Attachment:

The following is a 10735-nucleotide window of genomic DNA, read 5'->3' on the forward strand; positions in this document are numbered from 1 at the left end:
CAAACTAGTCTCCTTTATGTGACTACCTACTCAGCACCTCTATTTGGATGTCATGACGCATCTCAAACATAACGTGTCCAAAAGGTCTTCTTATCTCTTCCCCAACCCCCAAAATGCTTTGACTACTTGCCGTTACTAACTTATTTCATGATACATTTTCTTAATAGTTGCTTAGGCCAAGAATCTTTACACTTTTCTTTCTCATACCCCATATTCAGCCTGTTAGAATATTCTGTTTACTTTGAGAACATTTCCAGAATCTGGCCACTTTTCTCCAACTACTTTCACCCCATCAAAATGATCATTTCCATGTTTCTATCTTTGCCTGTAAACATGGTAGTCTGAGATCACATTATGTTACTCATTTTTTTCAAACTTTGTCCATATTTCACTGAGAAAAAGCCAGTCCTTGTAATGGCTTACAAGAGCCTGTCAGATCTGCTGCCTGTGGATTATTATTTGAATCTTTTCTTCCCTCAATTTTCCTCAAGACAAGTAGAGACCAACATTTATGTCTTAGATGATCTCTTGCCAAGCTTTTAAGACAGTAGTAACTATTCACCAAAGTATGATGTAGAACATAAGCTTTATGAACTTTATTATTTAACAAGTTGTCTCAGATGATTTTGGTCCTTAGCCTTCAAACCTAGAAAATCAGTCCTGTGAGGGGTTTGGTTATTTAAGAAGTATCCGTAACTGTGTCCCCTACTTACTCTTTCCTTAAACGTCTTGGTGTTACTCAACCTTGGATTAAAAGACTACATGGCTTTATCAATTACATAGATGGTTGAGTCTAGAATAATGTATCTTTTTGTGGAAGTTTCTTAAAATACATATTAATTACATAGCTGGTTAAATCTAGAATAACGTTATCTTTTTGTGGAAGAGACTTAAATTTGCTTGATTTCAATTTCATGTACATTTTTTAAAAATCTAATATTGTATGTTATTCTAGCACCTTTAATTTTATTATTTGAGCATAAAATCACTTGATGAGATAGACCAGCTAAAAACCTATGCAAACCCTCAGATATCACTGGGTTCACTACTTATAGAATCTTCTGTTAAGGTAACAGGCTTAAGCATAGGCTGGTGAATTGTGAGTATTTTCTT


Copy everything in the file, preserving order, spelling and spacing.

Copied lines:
The following is a 10735-nucleotide window of genomic DNA, read 5'->3' on the forward strand; positions in this document are numbered from 1 at the left end:
CAAACTAGTCTCCTTTATGTGACTACCTACTCAGCACCTCTATTTGGATGTCATGACGCATCTCAAACATAACGTGTCCAAAAGGTCTTCTTATCTCTTCCCCAACCCCCAAAATGCTTTGACTACTTGCCGTTACTAACTTATTTCATGATACATTTTCTTAATAGTTGCTTAGGCCAAGAATCTTTACACTTTTCTTTCTCATACCCCATATTCAGCCTGTTAGAATATTCTGTTTACTTTGAGAACATTTCCAGAATCTGGCCACTTTTCTCCAACTACTTTCACCCCATCAAAATGATCATTTCCATGTTTCTATCTTTGCCTGTAAACATGGTAGTCTGAGATCACATTATGTTACTCATTTTTTTCAAACTTTGTCCATATTTCACTGAGAAAAAGCCAGTCCTTGTAATGGCTTACAAGAGCCTGTCAGATCTGCTGCCTGTGGATTATTATTTGAATCTTTTCTTCCCTCAATTTTCCTCAAGACAAGTAGAGACCAACATTTATGTCTTAGATGATCTCTTGCCAAGCTTTTAAGACAGTAGTAACTATTCACCAAAGTATGATGTAGAACATAAGCTTTATGAACTTTATTATTTAACAAGTTGTCTCAGATGATTTTGGTCCTTAGCCTTCAAACCTAGAAAATCAGTCCTGTGAGGGGTTTGGTTATTTAAGAAGTATCCGTAACTGTGTCCCCTACTTACTCTTTCCTTAAACGTCTTGGTGTTACTCAACCTTGGATTAAAAGACTACATGGCTTTATCAATTACATAGATGGTTGAGTCTAGAATAATGTATCTTTTTGTGGAAGTTTCTTAAAATACATATTAATTACATAGCTGGTTAAATCTAGAATAACGTTATCTTTTTGTGGAAGAGACTTAAATTTGCTTGATTTCAATTTCATGTACATTTTTTAAAAATCTAATATTGTATGTTATTCTAGCACCTTTAATTTTATTATTTGAGCATAAAATCACTTGATGAGATAGACCAGCTAAAAACCTATGCAAACCCTCAGATATCACTGGGTTCACTACTTATAGAATCTTCTGTTAAGGTAACAGGCTTAAGCATAGGCTGGTGAATTGTGAGTATTTTCTT